In her Report to the Folklore section of the Société Guernesiaise in 1928, Edith Carey drew attention to an interesting custom connected with suicides, based on an inquest held in 1580.
'A good deal of the grimace of a Frenchman'. A short biography from The European Magazine, and London Review, for October 1801; and a less kind opinion of the Admiral, written by Admiral Thomas Byam Martin, a veteran of his campaigns who had fallen out with him, parts of whose account are often regarded as at the least fanciful. Saumarez was prone to depression, however.
Primary concern: Prettiness of self and other girls. Where are all the beaux? Were all the men really either tall or handsome in the 1830s? Obviously not: 'De Beauvoir De Lisle renewed his attentions which I am sorry for, I shall be obliged to draw a line.' A very annoyed Savery Brock bursts a blood vessel. Guernsey has very bad pavements. The photograph from the Library Collection shows a very benevolent-looking Jane in her old age, many years after this diary was written.
From the Library and Museum of Freemasonry.
A selection from the London Chronicle, 1762.
And executioners in general. An incomplete list of the Guernsey hangmen employed by the States, (convicts, for whom the office meant freedom and a small stipend), can be found in the Library: Lists of Bailiffs, Jurats &c, Staff. From L'Independance of 24 January 1818.
'Who lost his life in a humane attempt to save the lives of shipwrecked seamen on the coast of this island.' From L'Independance, March 14th, 1818; followed by excerpts from the sermon given at the Castel church on 15th March 1818 by Nicolas' young contemporary, the Reverend William Guille. The watercolour of the church is dated 1804 and is signed JM (for Dr John MacCulloch).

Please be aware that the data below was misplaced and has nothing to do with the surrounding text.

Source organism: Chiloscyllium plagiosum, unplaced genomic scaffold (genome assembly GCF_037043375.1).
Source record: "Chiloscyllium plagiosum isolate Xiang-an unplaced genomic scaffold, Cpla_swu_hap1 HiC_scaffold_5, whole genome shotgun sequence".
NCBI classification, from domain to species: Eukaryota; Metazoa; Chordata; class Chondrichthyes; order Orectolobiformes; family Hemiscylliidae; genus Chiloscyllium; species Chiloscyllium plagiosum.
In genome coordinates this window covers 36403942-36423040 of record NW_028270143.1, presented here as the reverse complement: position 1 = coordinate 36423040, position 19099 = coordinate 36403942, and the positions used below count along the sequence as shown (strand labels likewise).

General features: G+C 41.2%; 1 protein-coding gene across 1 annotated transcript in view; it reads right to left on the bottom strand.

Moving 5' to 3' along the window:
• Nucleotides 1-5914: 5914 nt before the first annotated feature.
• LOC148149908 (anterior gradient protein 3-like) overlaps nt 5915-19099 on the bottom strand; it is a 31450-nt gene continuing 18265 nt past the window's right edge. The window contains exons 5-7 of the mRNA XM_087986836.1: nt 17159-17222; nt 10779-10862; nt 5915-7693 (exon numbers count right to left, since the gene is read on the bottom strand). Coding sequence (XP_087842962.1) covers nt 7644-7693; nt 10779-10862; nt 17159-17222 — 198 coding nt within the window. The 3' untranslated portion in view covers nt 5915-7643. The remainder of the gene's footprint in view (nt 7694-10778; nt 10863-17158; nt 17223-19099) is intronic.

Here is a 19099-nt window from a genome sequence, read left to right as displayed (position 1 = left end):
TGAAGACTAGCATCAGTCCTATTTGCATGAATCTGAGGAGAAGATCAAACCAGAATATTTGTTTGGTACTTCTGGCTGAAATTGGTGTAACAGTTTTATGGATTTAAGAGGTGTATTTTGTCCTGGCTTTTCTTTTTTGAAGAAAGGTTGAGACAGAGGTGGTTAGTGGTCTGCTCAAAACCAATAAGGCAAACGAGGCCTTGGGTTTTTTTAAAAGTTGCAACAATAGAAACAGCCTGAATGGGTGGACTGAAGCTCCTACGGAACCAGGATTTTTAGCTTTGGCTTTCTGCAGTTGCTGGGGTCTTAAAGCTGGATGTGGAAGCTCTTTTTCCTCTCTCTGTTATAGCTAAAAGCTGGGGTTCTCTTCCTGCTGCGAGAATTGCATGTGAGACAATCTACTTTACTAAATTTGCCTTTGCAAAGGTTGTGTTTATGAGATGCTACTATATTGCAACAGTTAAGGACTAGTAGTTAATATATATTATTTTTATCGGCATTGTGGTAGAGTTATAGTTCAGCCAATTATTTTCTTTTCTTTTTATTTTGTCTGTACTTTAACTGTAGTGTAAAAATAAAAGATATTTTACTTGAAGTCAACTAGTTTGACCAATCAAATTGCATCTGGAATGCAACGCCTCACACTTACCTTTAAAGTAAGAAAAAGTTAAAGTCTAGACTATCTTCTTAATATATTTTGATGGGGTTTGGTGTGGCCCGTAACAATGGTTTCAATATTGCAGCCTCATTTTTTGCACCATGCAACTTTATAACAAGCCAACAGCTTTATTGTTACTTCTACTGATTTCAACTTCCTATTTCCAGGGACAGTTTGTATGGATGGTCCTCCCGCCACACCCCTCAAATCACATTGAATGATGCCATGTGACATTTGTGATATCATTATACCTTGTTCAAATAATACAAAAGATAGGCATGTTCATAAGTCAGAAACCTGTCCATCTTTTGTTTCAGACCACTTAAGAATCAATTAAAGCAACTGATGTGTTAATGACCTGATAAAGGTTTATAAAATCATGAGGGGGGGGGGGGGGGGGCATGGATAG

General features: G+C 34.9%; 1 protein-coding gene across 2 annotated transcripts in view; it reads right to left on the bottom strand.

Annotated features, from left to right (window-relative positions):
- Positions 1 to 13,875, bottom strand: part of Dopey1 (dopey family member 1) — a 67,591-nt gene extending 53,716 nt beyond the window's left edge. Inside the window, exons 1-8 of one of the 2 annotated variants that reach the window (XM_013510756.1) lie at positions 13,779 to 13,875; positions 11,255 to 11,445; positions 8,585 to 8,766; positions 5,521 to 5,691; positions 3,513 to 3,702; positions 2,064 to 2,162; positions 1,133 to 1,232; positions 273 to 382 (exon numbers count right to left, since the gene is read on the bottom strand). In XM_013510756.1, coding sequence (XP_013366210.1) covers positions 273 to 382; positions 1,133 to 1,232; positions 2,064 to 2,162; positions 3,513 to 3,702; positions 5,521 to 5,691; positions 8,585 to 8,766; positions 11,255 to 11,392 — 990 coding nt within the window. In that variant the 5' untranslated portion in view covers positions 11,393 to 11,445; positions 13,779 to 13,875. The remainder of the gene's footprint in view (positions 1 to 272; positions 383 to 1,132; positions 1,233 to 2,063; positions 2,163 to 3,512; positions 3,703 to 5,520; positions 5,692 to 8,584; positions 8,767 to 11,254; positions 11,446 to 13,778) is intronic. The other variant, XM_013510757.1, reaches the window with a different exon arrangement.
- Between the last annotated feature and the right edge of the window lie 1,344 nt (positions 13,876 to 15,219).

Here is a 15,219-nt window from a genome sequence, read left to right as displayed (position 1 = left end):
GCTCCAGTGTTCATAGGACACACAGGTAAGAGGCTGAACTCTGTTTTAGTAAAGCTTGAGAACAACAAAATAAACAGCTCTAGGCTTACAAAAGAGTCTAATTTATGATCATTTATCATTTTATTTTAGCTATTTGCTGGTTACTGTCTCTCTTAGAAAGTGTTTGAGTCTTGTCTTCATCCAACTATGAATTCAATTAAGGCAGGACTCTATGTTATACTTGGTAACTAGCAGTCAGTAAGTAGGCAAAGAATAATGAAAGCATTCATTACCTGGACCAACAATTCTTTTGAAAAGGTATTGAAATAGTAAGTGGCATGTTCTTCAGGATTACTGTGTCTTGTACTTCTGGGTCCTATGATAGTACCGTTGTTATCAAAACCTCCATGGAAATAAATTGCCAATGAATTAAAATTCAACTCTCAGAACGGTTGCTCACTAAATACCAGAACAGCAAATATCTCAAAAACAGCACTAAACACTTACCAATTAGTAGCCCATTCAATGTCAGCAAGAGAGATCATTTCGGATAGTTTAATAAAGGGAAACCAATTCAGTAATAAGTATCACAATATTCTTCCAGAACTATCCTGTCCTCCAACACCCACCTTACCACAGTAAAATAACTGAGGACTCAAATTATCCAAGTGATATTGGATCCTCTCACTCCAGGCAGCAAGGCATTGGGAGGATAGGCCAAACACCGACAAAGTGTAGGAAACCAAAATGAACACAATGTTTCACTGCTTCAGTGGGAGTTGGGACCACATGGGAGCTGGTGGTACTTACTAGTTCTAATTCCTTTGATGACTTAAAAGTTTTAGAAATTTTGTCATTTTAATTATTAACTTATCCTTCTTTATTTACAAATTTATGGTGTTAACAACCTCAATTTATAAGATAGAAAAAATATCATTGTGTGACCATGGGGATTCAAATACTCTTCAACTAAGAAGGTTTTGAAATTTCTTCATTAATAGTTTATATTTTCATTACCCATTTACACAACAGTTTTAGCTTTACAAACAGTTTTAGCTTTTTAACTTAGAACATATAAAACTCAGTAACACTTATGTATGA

'But oh! what a tragic story we have to relate.' The bravery of a group of men from the Castel and their untimely deaths on the Gros Rock, March 9th, 1818; Nicolas Dobree, R.N., the two brothers Henry and George Le Tissier, Daniel Nicolle, and Captain Collenette. The photograph above shows the rock. 'Ils ont peri, meme en accomplissant un oeuvre de charite.'
Modernized list of people mentioned in legal cases, from a transcription of p. 223 of Livre des Jugements, Vol. I, in History of the Guernsey Churches scrapbook.
Letters from the Star, April 1891. Blondel and Andros, Brouard, Dumont, and Angel, at St Apolline. St Apolline's Chapel is first mentioned as belonging to Nicolas Henry in 1394; it was then called Notre Dame de la Perelle. The woodcut shows the chapel in use as a barn, from Bellamy's Pictorial Guide of 1843, in the Library collection.
An excerpt from Guernsey in the Thirties: Remininscences of the late Rev. M. Gallienne, part V, in the Star, February 1901.
'Poor General Brock's high spirit would never descend to particulars.' Contemporary letters that vary in their opinon of Guernseyman Sir Isaac Brock, from A Documentary History of the Campaign upon the Niagara Frontier in 1813. 'Alas! my dear Colonel, we are now no longer commanded by Brock, and our situation is most materially changed for the worse. Confidence seems to have vanished from the land, and gloomy despondency has taken its place.' Brock's own voice can be heard in his letters, in The Life and Correspondence of Sir Isaac Brock, K.B: interspersed with notices of the celebrated Indian chief, Tecumseh collected and edited by his star-struck nephew, Ferdinand Brock Tupper, copies of which are available in the Library.